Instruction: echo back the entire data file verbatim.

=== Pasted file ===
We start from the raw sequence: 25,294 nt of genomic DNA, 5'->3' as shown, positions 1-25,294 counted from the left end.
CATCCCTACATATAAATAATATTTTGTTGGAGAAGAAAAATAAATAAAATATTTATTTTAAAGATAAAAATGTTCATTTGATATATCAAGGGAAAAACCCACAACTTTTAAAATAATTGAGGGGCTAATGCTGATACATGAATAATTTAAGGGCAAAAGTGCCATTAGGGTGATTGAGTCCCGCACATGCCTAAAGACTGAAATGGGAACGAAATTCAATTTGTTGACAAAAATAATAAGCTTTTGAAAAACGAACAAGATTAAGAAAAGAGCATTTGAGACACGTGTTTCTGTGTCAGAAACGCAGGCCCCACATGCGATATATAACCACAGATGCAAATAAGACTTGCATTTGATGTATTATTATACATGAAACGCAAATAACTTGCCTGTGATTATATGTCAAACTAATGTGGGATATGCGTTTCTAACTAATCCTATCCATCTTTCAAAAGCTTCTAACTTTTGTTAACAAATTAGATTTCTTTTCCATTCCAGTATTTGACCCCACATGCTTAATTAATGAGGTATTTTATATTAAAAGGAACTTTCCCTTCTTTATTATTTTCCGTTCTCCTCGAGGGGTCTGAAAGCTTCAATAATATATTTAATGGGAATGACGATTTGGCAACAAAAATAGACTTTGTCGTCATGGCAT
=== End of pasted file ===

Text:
We start from the raw sequence: 25,294 nt of genomic DNA, 5'->3' as shown, positions 1-25,294 counted from the left end.
CATCCCTACATATAAATAATATTTTGTTGGAGAAGAAAAATAAATAAAATATTTATTTTAAAGATAAAAATGTTCATTTGATATATCAAGGGAAAAACCCACAACTTTTAAAATAATTGAGGGGCTAATGCTGATACATGAATAATTTAAGGGCAAAAGTGCCATTAGGGTGATTGAGTCCCGCACATGCCTAAAGACTGAAATGGGAACGAAATTCAATTTGTTGACAAAAATAATAAGCTTTTGAAAAACGAACAAGATTAAGAAAAGAGCATTTGAGACACGTGTTTCTGTGTCAGAAACGCAGGCCCCACATGCGATATATAACCACAGATGCAAATAAGACTTGCATTTGATGTATTATTATACATGAAACGCAAATAACTTGCCTGTGATTATATGTCAAACTAATGTGGGATATGCGTTTCTAACTAATCCTATCCATCTTTCAAAAGCTTCTAACTTTTGTTAACAAATTAGATTTCTTTTCCATTCCAGTATTTGACCCCACATGCTTAATTAATGAGGTATTTTATATTAAAAGGAACTTTCCCTTCTTTATTATTTTCCGTTCTCCTCGAGGGGTCTGAAAGCTTCAATAATATATTTAATGGGAATGACGATTTGGCAACAAAAATAGACTTTGTCGTCATGGCAT